Our priests’ participation in our Welcome Home Initiative is ample witness to their commitment to this sacrament. Beyond the times scheduled in their parishes for confessions and beyond the readiness to hear confessions when requested, they have been available for hours every Monday night during Lent for individual confessions. As a result, we have witnessed a reawakening of the rich treasure of individual confession.
 So important is going to confession that some of the holiest priests of the Church have spent hours in the confessional as missionaries of God’s mercy. St. Anthony of Padua was renowned for his preaching and miracles. Yet, he spent long hours hearing confessions. St. Philip Neri, a busy parish priest in Rome, spent every morning hearing confessions before continuing his work with youth in the afternoon. So famous was St. Jean Vianney that a new train station had to be built in his town of Ars so that people from all of France could go there to confess to this holy priest. Most recently, St. Padre Pio heard confessions for not less than 18 hours a day. There were always long lines awaiting him.
 When a person unburdens his or her sins to a priest in confession, a sacred trust is formed with a confidentiality greater than in any professional counseling situation. So sacred is the encounter between the priest and the penitent in private confession that the priest is bound to maintain the seal of confession even at the cost of his own life. St. John Nepomucene, confessor to the queen of Bohemia in the 14th century, was drowned by the king’s order for refusing to divulge the contents of her confession.
 Everyone in the Church from the young person preparing to receive First Holy Communion to the pope himself needs to go to confession. As Pope Francis has said, “… [even] priests and bishops…have to go to confession. We are all sinners” (Pope Francis, General Audience, November 20, 2013). So important is individual confession that Pope Francis has spoken about it more than his predecessors. He himself goes at least twice a month.
 To those who have sinned grievously and contritely confess their sins to the priest, Jesus gives a new beginning. He restores the relationship with God lost by mortal sin. He welcomes them back to the communion of life first given in Baptism. As St. Ambrose says, “There are water and tears: the water of Baptism and the tears of repentance” (St. Ambrose, Epistola, 41, 12).
 To those who sin venially, the Lord gives a deepening of the grace of their Baptism. “In confession, through the freely bestowed action of divine Mercy, repentant sinners are justified, pardoned and sanctified and abandon their former selves to be re-clothed in the new” (Pope Benedict XVI, Audience with Priests, March 9, 2011). Every worthy confession draws us closer to God. We become more humble before God’s goodness. His grace enlightens our intellect and strengthens our will so that we avoid evil and choose the good and thus make our soul a worthy dwelling place of God.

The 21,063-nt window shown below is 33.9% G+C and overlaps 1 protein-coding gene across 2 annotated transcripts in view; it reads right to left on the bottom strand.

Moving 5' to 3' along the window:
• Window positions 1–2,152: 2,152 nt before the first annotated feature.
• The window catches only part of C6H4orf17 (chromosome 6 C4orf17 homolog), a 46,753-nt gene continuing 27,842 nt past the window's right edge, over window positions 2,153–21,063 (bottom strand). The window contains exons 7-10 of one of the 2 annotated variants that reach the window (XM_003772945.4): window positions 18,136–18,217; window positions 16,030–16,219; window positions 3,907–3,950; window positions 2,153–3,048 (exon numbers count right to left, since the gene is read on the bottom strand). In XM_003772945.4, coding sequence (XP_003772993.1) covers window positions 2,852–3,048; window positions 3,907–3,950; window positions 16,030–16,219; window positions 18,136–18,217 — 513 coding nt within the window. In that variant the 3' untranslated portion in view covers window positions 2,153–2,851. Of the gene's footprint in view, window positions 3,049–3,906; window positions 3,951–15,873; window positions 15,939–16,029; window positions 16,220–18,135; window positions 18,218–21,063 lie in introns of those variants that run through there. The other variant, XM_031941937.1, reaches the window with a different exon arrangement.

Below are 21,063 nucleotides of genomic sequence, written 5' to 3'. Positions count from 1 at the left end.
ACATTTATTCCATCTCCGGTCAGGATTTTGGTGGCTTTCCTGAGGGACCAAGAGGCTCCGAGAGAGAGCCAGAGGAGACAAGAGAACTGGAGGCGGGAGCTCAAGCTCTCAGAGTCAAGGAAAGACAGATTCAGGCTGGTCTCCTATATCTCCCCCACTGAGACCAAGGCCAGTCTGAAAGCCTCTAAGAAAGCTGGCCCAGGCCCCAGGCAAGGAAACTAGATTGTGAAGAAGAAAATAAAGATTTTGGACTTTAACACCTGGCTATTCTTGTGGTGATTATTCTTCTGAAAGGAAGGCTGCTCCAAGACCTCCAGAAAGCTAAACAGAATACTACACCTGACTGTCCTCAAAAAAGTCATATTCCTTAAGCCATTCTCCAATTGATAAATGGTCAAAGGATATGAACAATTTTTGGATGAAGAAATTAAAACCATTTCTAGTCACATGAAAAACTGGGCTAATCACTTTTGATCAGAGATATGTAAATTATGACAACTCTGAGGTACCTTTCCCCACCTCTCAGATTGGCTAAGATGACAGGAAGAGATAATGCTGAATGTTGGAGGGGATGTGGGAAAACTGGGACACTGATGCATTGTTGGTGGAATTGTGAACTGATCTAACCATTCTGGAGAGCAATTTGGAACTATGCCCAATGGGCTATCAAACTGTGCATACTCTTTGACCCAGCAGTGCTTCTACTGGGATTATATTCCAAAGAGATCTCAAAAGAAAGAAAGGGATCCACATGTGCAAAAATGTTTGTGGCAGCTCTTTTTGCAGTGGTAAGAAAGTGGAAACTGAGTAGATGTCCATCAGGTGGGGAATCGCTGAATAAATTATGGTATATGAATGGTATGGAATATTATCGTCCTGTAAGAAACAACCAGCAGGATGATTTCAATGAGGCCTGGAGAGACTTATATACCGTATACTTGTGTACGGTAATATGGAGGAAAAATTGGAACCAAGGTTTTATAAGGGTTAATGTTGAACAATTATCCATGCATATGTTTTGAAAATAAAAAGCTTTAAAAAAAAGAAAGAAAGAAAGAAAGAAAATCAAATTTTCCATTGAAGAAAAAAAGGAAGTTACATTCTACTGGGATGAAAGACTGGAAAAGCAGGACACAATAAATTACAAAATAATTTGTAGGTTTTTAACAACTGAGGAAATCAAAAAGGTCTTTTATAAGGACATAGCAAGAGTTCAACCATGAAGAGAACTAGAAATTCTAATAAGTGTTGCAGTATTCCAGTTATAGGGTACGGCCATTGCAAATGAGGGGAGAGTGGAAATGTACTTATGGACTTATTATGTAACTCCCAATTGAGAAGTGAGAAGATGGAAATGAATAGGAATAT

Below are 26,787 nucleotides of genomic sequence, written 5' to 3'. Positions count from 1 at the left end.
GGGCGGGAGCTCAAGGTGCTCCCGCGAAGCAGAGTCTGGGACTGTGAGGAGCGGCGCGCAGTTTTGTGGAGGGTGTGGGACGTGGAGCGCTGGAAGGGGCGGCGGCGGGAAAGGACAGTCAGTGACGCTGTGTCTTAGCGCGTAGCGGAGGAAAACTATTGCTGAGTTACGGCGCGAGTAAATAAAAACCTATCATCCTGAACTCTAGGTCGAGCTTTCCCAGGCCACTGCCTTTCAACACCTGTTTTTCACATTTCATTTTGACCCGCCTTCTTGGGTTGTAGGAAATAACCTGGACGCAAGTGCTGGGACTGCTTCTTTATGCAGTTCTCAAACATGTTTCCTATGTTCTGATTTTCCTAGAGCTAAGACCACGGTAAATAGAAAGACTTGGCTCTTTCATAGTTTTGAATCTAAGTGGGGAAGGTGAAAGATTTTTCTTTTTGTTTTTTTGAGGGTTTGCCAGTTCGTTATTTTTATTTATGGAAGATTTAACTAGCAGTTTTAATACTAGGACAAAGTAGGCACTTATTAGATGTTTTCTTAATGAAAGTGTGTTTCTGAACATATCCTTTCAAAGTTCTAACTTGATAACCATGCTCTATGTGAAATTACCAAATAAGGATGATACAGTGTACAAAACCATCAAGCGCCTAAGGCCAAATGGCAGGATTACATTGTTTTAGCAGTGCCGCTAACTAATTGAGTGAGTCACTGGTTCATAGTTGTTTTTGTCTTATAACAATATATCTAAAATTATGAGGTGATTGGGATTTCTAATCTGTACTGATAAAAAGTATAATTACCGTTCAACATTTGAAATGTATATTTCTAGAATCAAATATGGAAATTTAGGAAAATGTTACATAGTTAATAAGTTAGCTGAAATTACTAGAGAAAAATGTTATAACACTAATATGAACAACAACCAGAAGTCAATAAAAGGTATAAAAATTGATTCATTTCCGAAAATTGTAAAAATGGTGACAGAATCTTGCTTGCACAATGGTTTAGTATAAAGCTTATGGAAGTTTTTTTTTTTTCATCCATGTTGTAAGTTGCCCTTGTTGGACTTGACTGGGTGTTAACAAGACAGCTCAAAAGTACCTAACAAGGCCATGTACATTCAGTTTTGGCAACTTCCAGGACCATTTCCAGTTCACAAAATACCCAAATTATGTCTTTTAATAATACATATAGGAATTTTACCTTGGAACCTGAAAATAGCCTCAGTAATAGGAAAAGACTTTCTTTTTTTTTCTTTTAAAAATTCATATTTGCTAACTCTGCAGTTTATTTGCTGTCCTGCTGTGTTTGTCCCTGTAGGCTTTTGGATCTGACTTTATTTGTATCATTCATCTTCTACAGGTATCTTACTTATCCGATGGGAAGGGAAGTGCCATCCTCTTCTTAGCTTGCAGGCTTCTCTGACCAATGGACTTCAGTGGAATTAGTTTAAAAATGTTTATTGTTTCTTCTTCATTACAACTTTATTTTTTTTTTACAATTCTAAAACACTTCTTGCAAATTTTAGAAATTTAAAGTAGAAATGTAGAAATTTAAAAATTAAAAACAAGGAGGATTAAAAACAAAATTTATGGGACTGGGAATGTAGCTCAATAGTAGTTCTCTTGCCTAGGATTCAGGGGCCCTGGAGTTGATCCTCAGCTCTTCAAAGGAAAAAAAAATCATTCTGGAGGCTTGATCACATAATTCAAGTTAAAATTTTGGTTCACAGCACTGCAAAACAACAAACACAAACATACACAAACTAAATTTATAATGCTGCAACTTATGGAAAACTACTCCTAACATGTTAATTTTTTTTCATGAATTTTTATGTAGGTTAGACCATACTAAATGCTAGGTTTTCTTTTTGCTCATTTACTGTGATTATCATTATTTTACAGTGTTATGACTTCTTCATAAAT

During his public ministry, Jesus forgave the feisty Samaritan woman at the well, the paralytic on his bed and the extravagant woman who poured precious ointment all over his feet. With his dying breath, he forgave the repentant thief and his cruel executioners. Jesus never tired of forgiving others.
 In the hour of his Passion, at the very moment when Jesus most needed the human support of his friends, his apostles, save John the Beloved, deserted him. Peter, his chosen leader, sinned greatly by refusing to acknowledge that he even knew Jesus. Not once, but three times, he denied Jesus in the courtyard of the high priest. When Jesus passed him by, he looked at Peter with love and Peter repented. He broke down in tears. True conversion always begins with tears.
 Jesus never stops looking at us with love. Thus, it is always possible for us to be forgiven, no matter what our sins may be. His pierced heart is the fount of forgiveness. By the power of the Holy Spirit, the Crucified and Risen Lord, in the Sacrament of Reconciliation, continually offers us pardon and hope. Thus, in making a worthy confession, we find peace in the embrace of God’s mercy.
Given at the Pastoral Center of the Diocese of Paterson, on Ash Wednesday, the tenth day of February in the year of Our Lord, two thousand and sixteen.